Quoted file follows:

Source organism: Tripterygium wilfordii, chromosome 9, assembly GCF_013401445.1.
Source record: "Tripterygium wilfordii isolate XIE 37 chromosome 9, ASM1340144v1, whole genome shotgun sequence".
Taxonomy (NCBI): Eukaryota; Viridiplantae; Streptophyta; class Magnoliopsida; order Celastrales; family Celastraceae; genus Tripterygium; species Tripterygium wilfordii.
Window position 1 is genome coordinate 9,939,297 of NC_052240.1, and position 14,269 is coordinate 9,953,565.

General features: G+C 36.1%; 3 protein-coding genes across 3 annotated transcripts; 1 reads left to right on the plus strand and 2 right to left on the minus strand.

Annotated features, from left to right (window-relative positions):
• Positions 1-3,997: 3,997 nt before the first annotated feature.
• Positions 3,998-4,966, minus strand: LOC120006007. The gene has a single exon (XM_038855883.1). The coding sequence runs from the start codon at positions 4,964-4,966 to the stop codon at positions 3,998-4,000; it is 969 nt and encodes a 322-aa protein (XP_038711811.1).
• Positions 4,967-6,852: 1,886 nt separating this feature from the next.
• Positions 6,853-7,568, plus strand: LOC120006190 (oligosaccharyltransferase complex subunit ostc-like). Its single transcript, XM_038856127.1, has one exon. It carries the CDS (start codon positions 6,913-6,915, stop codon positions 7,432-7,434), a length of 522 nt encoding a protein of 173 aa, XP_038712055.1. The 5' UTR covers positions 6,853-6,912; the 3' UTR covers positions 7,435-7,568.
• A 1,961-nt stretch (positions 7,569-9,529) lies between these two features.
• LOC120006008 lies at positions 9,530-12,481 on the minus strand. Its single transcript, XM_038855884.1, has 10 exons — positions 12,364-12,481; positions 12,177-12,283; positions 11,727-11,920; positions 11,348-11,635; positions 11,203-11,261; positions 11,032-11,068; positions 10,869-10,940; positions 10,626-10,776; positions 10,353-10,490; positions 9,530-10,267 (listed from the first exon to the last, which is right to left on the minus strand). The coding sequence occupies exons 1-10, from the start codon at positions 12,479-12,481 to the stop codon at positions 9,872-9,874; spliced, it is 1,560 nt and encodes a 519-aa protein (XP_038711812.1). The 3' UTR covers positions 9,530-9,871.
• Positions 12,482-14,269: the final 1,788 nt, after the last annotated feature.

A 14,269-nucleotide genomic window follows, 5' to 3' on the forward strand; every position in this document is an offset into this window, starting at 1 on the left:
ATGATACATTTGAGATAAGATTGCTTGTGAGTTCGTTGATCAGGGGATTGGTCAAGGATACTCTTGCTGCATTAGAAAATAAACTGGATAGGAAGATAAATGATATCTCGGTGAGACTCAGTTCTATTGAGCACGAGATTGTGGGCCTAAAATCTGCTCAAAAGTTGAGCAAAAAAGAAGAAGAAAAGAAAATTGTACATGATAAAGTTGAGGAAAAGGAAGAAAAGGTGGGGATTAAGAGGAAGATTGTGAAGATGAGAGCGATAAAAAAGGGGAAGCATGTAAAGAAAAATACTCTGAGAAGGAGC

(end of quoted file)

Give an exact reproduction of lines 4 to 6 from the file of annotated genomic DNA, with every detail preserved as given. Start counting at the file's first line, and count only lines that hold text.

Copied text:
Window position 1 is genome coordinate 9,939,297 of NC_052240.1, and position 14,269 is coordinate 9,953,565.

General features: G+C 36.1%; 3 protein-coding genes across 3 annotated transcripts; 1 reads left to right on the plus strand and 2 right to left on the minus strand.

Annotated features, from left to right (window-relative positions):